Mozambique, Tanzania join forces to explore hydrocarbons

Mozambique, Tanzania join forces to explore hydrocarbons

Recent promising resource discoveries in Mozambique and Tanzania bode well for Africa’s future. Exploration is being pursued with renewed zeal, and the continent is attracting the attention of the world’s energy companies.

Mozambique’s President, Filipe Nyusi, stated that the two countries are currently focused on exploiting hydrocarbons, which are the building blocks of vital energy sources such as coal and gas.

The two countries signed the agreements during Tanzanian President Samia Suluhu Hassan’s four-day official visit to Mozambique.

President Filipe Nyusi indicated that it is necessary to take advantage of the countries’ proximity, particularly when negotiating contracts for hydrocarbon exploitation.

Mozambique will be the first of the two to export liquefied natural gas via the Coral Sul offshore project in Area 4 of the Rovuma Basin.

Tanzania’s President Samia Suluhu Hassan welcomed the preliminary agreement, saying “We have reached a good stage of discussions about the LNG project, but much work is still waiting for us to talk and make it competitive.”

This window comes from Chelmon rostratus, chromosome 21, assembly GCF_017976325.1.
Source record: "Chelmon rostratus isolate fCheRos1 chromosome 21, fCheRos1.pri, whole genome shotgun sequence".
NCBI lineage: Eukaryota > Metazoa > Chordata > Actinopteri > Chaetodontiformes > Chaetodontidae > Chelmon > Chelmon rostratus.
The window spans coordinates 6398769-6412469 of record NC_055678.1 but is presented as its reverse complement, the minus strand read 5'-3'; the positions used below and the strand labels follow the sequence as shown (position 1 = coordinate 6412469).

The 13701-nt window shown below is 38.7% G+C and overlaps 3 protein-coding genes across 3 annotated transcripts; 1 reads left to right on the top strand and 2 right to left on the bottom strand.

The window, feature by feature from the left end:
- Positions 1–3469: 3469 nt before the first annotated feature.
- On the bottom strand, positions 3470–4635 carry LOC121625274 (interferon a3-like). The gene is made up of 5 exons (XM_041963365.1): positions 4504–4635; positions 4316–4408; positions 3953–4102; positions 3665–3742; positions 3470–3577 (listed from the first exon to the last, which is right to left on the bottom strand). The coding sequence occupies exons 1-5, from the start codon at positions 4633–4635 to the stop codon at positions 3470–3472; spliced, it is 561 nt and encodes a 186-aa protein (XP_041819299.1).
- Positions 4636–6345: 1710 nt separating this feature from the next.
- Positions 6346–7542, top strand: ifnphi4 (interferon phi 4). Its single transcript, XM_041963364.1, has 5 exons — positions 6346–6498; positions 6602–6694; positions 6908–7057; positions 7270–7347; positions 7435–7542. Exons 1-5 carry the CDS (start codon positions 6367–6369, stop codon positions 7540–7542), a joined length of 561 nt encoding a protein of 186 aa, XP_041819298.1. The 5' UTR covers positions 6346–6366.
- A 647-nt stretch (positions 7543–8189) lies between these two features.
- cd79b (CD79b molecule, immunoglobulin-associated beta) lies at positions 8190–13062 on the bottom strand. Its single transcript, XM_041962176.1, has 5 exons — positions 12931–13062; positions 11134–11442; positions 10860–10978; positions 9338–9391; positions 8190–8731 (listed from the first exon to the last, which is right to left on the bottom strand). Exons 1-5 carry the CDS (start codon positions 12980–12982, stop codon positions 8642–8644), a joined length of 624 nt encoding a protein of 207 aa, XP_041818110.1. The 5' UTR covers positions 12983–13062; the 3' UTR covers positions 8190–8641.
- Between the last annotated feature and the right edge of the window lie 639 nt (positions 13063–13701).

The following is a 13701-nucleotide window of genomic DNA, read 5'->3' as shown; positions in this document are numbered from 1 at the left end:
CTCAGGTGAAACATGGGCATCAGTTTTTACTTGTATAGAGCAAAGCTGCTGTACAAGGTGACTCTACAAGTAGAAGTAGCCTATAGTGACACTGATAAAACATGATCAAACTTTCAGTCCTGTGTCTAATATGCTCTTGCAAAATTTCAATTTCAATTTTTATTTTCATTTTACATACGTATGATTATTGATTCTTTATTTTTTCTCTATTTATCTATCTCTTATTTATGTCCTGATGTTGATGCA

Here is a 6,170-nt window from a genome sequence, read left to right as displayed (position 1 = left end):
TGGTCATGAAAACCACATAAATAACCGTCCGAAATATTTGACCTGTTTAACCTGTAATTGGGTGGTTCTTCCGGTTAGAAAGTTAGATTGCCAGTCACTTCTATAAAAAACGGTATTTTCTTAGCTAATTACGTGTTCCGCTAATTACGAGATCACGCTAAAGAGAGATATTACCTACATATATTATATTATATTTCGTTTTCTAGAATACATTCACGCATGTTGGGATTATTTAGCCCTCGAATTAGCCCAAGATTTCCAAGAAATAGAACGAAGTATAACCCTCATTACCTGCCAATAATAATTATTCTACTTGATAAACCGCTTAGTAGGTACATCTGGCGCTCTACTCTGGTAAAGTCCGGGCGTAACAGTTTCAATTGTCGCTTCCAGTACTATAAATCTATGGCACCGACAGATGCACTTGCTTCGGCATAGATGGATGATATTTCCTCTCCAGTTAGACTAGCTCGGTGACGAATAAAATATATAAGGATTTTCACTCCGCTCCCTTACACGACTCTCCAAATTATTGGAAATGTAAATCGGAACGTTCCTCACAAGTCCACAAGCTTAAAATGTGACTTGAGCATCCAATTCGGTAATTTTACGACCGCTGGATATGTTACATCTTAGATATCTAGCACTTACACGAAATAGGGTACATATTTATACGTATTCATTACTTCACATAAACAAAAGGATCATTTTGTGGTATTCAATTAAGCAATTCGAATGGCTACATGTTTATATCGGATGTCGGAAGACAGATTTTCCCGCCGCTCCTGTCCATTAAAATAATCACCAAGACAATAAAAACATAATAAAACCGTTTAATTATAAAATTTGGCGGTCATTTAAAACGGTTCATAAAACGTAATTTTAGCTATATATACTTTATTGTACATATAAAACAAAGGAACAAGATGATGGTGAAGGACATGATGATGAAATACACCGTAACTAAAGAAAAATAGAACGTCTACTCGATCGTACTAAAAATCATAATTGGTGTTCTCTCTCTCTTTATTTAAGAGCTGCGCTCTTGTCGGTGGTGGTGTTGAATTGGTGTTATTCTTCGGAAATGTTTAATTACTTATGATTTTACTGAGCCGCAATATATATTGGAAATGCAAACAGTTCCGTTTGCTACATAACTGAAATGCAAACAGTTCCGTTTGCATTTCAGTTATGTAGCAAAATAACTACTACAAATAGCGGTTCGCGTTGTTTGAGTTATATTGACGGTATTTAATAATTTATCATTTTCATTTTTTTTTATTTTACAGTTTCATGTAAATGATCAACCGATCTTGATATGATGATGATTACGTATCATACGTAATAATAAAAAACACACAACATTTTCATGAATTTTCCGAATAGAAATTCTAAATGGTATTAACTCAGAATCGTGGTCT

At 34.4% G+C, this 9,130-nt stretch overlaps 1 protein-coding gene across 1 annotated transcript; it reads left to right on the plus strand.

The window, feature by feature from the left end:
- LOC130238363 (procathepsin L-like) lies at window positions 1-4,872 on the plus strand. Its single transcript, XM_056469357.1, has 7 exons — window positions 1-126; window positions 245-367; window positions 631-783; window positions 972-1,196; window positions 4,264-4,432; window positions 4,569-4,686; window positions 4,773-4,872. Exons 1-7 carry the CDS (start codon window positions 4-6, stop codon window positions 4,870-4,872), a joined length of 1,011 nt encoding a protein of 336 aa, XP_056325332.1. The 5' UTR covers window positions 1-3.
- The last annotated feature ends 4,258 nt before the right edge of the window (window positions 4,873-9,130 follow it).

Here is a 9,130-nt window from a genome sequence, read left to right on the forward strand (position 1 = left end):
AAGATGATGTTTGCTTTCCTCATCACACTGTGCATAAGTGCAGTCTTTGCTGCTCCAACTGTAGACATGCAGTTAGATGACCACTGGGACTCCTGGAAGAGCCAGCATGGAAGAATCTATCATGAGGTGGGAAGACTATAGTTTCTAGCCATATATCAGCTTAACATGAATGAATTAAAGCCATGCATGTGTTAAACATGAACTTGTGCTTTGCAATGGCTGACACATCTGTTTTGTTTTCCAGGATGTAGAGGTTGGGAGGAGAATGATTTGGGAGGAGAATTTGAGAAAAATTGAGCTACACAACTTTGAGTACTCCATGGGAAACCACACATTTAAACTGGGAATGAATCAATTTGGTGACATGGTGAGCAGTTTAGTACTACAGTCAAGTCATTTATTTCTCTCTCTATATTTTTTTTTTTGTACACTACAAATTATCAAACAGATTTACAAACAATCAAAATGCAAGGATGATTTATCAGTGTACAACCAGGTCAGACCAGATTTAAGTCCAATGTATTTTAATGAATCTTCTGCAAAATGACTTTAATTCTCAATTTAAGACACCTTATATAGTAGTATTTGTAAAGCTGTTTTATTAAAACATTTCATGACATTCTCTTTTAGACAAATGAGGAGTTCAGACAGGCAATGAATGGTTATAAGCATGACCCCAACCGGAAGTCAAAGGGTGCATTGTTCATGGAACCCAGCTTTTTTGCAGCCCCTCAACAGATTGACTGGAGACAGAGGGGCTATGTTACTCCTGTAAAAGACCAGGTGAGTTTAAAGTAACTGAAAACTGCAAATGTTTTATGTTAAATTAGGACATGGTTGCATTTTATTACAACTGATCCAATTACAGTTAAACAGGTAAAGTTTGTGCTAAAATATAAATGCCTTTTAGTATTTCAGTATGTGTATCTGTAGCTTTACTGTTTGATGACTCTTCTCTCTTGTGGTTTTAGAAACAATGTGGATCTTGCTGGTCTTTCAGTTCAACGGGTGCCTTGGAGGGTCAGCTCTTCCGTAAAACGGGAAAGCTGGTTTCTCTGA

“We have never reached this stage of natural gas development in the history of our country,” said Energy Minister January Makamba during the signing ceremony in the capital Dodoma.

According to data from the Observatory of Economic Complexity (OEC), a global data visualisation tool for international trade, Tanzania exported US$114 in Crude Petroleum in 2020, ranking it 126th in the world. Crude Petroleum was its 863rd most exported product in the same year. The country’s main destination for crude petroleum exports is the United Arab Emirates.

Tanzania had a positive net crude petroleum trade balance with South Africa in 2020. It exported refined petroleum worth $36 million. Tanzania’s main export destinations for refined petroleum are Zambia, Uganda, Kenya, the Democratic Republic of the Congo, and Burundi.

Meanwhile, it has also signed a framework agreement with Equinor of Norway and Shell of the United Kingdom, bringing them one step closer to starting construction on a $30 billion project to export liquefied natural gas (LNG).

The agreement calls for a final investment decision by 2025 and the start of operations at a liquefied natural gas plant in Lindi, Tanzania’s southernmost coastal town, by 2029-2030.

Source: Energy Ghana

 

ENERGY GHANA MAGAZINE

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